Myths About Vaccination Busted!
09/ 06/ 2016
What are some of the myths – and facts – about vaccination?
Myth 1: Better hygiene and sanitation will make diseases disappear – vaccines are not necessary. FALSE
Fact 1: The diseases we can vaccinate against will return if we stop vaccination programs. While better hygiene, hand washing and clean water help protect people from infectious diseases, many infections can spread regardless of how clean we are. If people are not vaccinated, diseases that have become uncommon, such as polio and measles, will quickly reappear.
Myth 2: Vaccines have several damaging and long-term side-effects that are yet unknown. Vaccination can even be fatal. FALSE
Fact 2: Vaccines are very safe. Most vaccine reactions are usually minor and temporary, such as a sore arm or mild fever. Serious health events are extremely rare and are carefully monitored and investigated. You are far more likely to be seriously injured by a vaccine-preventable disease than by a vaccine.
Myth 3: The combined vaccine against diphtheria, tetanus and pertussis (whooping cough) and the vaccine against poliomyelitis cause sudden infant death syndrome. FALSE
Fact 3: There is no causal link between the administering of the vaccines and sudden infant death, however, these vaccines are administered at a time when babies can suffer sudden infant death syndrome (SIDS). In other words, the SIDS deaths are co-incidental to vaccination and would have occurred even if no vaccinations had been given.
Myth 4: Vaccine-preventable diseases are almost eradicated in my country, so there is no reason to be vaccinated. FALSE
Fact 4: Although vaccine preventable diseases have become uncommon in many countries, the infectious agents that cause them continue to circulate in some parts of the world. In a highly inter-connected world, these agents can cross geographical borders and infect anyone who is not protected. So two key reasons to get vaccinated are to protect ourselves and to protect those around us.
Myth 5: Vaccine-preventable childhood illnesses are just an unfortunate fact of life. FALSE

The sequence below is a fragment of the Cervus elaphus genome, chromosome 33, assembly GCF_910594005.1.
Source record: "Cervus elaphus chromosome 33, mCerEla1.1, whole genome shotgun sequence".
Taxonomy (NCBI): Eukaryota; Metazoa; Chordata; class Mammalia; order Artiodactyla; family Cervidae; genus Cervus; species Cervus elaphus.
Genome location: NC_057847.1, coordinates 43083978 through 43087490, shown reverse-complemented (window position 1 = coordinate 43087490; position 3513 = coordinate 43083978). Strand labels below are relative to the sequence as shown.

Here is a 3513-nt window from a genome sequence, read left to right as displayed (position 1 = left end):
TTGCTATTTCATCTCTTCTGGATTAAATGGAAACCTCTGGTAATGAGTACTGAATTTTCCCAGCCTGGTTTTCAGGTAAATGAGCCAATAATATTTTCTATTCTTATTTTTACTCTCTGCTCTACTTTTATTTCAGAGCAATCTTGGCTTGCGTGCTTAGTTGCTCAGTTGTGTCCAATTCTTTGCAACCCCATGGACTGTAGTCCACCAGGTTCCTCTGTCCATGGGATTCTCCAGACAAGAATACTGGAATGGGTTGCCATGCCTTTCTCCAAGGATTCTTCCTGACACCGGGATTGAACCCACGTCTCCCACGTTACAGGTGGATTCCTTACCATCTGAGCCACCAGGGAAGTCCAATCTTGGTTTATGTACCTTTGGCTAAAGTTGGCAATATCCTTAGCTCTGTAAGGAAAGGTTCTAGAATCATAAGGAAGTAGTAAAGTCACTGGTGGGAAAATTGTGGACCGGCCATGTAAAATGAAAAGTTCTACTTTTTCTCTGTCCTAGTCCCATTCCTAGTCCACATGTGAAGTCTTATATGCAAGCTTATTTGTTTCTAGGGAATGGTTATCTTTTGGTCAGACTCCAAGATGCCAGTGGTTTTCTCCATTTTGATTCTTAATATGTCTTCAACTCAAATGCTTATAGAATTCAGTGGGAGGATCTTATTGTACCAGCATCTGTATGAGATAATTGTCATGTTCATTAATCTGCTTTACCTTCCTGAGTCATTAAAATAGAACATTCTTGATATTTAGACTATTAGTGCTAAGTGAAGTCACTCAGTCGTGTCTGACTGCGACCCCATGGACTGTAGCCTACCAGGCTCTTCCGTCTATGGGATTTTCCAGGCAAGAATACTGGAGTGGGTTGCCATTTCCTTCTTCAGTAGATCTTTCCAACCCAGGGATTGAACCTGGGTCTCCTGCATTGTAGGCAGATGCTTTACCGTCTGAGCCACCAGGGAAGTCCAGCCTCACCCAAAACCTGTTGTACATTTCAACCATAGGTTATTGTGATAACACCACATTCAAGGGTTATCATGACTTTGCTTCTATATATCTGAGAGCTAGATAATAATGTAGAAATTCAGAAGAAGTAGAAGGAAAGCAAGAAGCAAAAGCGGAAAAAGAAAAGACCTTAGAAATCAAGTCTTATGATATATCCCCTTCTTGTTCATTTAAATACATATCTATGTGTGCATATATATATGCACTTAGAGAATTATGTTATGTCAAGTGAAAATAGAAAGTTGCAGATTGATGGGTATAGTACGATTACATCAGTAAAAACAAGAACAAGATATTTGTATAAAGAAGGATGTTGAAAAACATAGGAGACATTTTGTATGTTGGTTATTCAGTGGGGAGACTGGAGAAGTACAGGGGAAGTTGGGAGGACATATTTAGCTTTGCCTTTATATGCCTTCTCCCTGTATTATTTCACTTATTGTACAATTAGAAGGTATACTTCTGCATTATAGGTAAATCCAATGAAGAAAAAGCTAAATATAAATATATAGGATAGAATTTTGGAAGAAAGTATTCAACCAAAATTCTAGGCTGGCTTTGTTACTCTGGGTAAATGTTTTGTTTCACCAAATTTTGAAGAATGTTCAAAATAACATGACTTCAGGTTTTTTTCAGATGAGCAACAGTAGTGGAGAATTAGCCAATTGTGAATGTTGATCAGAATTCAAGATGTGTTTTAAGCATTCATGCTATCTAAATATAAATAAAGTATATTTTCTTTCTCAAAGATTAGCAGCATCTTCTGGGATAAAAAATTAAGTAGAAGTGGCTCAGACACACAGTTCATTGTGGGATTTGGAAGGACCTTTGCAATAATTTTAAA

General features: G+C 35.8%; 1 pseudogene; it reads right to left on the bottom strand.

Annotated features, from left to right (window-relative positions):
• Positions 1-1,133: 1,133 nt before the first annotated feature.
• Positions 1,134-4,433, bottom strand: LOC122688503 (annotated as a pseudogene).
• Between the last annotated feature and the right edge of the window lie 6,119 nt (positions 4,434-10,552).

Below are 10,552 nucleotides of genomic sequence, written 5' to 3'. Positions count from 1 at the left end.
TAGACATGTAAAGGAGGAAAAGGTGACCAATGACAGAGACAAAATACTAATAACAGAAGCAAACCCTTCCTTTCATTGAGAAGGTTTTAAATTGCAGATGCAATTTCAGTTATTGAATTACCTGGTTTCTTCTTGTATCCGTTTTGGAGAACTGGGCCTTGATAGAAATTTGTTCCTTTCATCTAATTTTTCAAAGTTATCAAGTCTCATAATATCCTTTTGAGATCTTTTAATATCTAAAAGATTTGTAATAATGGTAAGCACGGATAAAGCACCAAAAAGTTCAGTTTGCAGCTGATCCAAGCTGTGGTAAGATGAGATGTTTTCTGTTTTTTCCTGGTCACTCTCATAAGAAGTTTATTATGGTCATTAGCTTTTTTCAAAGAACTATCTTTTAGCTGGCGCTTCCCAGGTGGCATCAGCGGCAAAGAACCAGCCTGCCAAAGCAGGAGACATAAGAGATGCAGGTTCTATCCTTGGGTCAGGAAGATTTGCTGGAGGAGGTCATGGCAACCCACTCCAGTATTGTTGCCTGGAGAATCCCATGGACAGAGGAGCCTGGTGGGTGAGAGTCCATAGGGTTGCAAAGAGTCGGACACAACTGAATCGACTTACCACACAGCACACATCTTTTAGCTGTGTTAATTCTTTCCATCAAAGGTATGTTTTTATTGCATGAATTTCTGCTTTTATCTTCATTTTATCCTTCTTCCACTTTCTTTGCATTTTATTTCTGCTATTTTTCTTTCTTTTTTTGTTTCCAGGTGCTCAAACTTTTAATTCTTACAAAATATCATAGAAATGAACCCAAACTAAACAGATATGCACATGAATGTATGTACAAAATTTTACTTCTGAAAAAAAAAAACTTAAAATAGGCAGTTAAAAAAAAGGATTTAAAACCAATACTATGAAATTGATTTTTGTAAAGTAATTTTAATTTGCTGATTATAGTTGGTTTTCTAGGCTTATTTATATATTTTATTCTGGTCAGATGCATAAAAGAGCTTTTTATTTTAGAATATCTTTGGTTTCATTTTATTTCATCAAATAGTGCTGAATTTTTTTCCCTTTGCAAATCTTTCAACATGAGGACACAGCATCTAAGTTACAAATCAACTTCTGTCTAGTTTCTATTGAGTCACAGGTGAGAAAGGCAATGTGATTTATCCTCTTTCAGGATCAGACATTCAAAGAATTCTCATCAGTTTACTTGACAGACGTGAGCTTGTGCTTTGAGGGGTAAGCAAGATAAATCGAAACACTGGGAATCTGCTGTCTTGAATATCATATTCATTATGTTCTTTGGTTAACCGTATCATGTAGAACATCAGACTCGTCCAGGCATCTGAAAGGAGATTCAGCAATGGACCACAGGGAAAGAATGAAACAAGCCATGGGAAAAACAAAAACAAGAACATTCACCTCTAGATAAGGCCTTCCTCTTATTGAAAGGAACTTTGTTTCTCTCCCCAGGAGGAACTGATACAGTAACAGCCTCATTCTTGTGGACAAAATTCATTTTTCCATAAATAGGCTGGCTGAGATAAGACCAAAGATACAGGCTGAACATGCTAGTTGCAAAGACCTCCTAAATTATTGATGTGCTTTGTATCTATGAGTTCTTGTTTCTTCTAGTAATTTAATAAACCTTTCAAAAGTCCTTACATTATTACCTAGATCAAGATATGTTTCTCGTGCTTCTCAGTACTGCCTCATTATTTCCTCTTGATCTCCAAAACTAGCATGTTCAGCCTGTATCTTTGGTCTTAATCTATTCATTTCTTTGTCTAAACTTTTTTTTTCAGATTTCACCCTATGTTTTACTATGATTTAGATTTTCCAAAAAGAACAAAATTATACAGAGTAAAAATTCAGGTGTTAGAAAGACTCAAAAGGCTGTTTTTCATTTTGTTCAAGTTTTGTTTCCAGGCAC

Fact 5: Vaccine preventable diseases do not have to be ‘facts of life’. Illnesses such as measles, mumps and rubella are serious and can lead to severe complications in both children and adults, including pneumonia, encephalitis, blindness, diarrhea, ear infections, and death. All these diseases and suffering can be prevented with vaccines.
Myth 6: Giving a child more than one vaccine at a time can increase the risk of harmful side-effects, which can overload the child’s immune system. FALSE
Fact 6: Scientific evidence shows that giving several vaccines at the same time has no adverse effect on a child’s immune system. Also, when it is possible to have a combined vaccination, e.g. for measles, mumps and rubella, that means fewer injections.
Myth 7: Influenza is just a nuisance, and the vaccine isn’t very effective. FALSE
Fact 7: Influenza is much more than a nuisance. It is a serious disease that kills 300 000 – 500 000 people worldwide every year. It is the best way to reduce your chances of severe flu and of spreading it to others. Avoiding the flu means avoiding extra medical care costs and lost income from missing days of work or school.
Myth 8: It is better to be immunized through disease than through vaccines. FALSE
Fact 8: Vaccines interact with the immune system to produce an immune response similar to that produced by the natural infection, but they do not cause the disease or put the immunized person at risk of its potential complications.
Myth 9: Vaccines cause autism. FALSE
Fact 9: The 1998 study which raised concerns about a possible link between measles-mumps-rubella (MMR) vaccine and autism was later found to be seriously flawed, and the paper has been retracted by the journal that published it. There is no evidence of a link between MMR vaccine and autism or autistic disorders.